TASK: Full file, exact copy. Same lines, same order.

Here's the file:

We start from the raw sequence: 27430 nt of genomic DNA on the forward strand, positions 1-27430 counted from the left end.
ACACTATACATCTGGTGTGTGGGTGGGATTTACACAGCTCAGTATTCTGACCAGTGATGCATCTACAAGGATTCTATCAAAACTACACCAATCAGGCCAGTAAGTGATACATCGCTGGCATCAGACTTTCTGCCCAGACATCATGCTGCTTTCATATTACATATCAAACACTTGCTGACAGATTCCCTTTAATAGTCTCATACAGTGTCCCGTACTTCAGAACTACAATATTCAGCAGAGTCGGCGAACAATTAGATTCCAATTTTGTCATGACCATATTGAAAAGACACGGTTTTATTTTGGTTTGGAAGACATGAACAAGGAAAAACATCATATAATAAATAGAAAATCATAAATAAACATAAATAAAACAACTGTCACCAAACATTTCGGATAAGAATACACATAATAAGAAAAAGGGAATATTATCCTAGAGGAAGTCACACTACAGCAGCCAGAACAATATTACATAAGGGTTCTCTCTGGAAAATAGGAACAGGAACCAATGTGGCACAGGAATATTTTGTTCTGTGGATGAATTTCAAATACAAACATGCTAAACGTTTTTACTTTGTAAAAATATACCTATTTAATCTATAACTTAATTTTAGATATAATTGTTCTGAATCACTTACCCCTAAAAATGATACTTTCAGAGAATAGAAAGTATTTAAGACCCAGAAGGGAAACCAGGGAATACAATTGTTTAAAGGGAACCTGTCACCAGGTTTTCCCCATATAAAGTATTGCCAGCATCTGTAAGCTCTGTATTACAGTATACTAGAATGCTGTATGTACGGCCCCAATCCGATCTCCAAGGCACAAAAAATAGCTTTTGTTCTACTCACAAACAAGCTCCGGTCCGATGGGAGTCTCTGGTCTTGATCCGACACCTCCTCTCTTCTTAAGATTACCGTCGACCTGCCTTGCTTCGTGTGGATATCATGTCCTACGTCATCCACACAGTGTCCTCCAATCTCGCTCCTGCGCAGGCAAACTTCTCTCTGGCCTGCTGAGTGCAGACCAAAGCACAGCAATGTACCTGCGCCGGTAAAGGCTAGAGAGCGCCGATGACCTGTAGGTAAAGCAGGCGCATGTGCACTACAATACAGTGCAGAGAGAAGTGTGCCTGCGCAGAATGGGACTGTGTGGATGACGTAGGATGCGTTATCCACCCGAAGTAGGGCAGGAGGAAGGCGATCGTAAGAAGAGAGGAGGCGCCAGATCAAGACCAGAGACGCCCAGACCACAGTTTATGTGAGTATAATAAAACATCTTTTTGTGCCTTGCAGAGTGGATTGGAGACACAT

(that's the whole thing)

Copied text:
We start from the raw sequence: 27430 nt of genomic DNA on the forward strand, positions 1-27430 counted from the left end.
ACACTATACATCTGGTGTGTGGGTGGGATTTACACAGCTCAGTATTCTGACCAGTGATGCATCTACAAGGATTCTATCAAAACTACACCAATCAGGCCAGTAAGTGATACATCGCTGGCATCAGACTTTCTGCCCAGACATCATGCTGCTTTCATATTACATATCAAACACTTGCTGACAGATTCCCTTTAATAGTCTCATACAGTGTCCCGTACTTCAGAACTACAATATTCAGCAGAGTCGGCGAACAATTAGATTCCAATTTTGTCATGACCATATTGAAAAGACACGGTTTTATTTTGGTTTGGAAGACATGAACAAGGAAAAACATCATATAATAAATAGAAAATCATAAATAAACATAAATAAAACAACTGTCACCAAACATTTCGGATAAGAATACACATAATAAGAAAAAGGGAATATTATCCTAGAGGAAGTCACACTACAGCAGCCAGAACAATATTACATAAGGGTTCTCTCTGGAAAATAGGAACAGGAACCAATGTGGCACAGGAATATTTTGTTCTGTGGATGAATTTCAAATACAAACATGCTAAACGTTTTTACTTTGTAAAAATATACCTATTTAATCTATAACTTAATTTTAGATATAATTGTTCTGAATCACTTACCCCTAAAAATGATACTTTCAGAGAATAGAAAGTATTTAAGACCCAGAAGGGAAACCAGGGAATACAATTGTTTAAAGGGAACCTGTCACCAGGTTTTCCCCATATAAAGTATTGCCAGCATCTGTAAGCTCTGTATTACAGTATACTAGAATGCTGTATGTACGGCCCCAATCCGATCTCCAAGGCACAAAAAATAGCTTTTGTTCTACTCACAAACAAGCTCCGGTCCGATGGGAGTCTCTGGTCTTGATCCGACACCTCCTCTCTTCTTAAGATTACCGTCGACCTGCCTTGCTTCGTGTGGATATCATGTCCTACGTCATCCACACAGTGTCCTCCAATCTCGCTCCTGCGCAGGCAAACTTCTCTCTGGCCTGCTGAGTGCAGACCAAAGCACAGCAATGTACCTGCGCCGGTAAAGGCTAGAGAGCGCCGATGACCTGTAGGTAAAGCAGGCGCATGTGCACTACAATACAGTGCAGAGAGAAGTGTGCCTGCGCAGAATGGGACTGTGTGGATGACGTAGGATGCGTTATCCACCCGAAGTAGGGCAGGAGGAAGGCGATCGTAAGAAGAGAGGAGGCGCCAGATCAAGACCAGAGACGCCCAGACCACAGTTTATGTGAGTATAATAAAACATCTTTTTGTGCCTTGCAGAGTGGATTGGAGACACAT